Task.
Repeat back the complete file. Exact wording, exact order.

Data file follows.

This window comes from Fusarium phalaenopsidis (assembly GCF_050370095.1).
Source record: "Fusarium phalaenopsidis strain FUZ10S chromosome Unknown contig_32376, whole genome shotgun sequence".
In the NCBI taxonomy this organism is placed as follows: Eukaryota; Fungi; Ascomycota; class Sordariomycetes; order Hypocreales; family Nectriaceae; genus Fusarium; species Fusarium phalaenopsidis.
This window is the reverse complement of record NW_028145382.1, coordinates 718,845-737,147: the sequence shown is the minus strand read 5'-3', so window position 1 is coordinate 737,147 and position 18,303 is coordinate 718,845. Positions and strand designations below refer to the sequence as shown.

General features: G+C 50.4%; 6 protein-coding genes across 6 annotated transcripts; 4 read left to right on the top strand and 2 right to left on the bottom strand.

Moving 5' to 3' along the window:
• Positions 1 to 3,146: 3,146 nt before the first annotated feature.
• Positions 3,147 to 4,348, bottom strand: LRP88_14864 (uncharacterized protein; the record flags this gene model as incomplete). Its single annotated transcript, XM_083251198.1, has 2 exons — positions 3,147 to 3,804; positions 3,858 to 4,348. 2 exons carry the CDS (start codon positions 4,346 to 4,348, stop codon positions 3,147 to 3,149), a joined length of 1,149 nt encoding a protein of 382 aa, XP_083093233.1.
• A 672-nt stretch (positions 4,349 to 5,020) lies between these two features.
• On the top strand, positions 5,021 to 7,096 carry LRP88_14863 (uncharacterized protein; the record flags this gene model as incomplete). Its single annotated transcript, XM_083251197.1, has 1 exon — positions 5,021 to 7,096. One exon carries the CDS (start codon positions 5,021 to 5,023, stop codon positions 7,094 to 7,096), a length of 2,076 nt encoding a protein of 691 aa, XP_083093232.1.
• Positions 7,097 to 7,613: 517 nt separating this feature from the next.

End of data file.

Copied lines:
This window comes from Fusarium phalaenopsidis (assembly GCF_050370095.1).
Source record: "Fusarium phalaenopsidis strain FUZ10S chromosome Unknown contig_32376, whole genome shotgun sequence".
In the NCBI taxonomy this organism is placed as follows: Eukaryota; Fungi; Ascomycota; class Sordariomycetes; order Hypocreales; family Nectriaceae; genus Fusarium; species Fusarium phalaenopsidis.
This window is the reverse complement of record NW_028145382.1, coordinates 718,845-737,147: the sequence shown is the minus strand read 5'-3', so window position 1 is coordinate 737,147 and position 18,303 is coordinate 718,845. Positions and strand designations below refer to the sequence as shown.

General features: G+C 50.4%; 6 protein-coding genes across 6 annotated transcripts; 4 read left to right on the top strand and 2 right to left on the bottom strand.

Moving 5' to 3' along the window:
• Positions 1 to 3,146: 3,146 nt before the first annotated feature.
• Positions 3,147 to 4,348, bottom strand: LRP88_14864 (uncharacterized protein; the record flags this gene model as incomplete). Its single annotated transcript, XM_083251198.1, has 2 exons — positions 3,147 to 3,804; positions 3,858 to 4,348. 2 exons carry the CDS (start codon positions 4,346 to 4,348, stop codon positions 3,147 to 3,149), a joined length of 1,149 nt encoding a protein of 382 aa, XP_083093233.1.
• A 672-nt stretch (positions 4,349 to 5,020) lies between these two features.
• On the top strand, positions 5,021 to 7,096 carry LRP88_14863 (uncharacterized protein; the record flags this gene model as incomplete). Its single annotated transcript, XM_083251197.1, has 1 exon — positions 5,021 to 7,096. One exon carries the CDS (start codon positions 5,021 to 5,023, stop codon positions 7,094 to 7,096), a length of 2,076 nt encoding a protein of 691 aa, XP_083093232.1.
• Positions 7,097 to 7,613: 517 nt separating this feature from the next.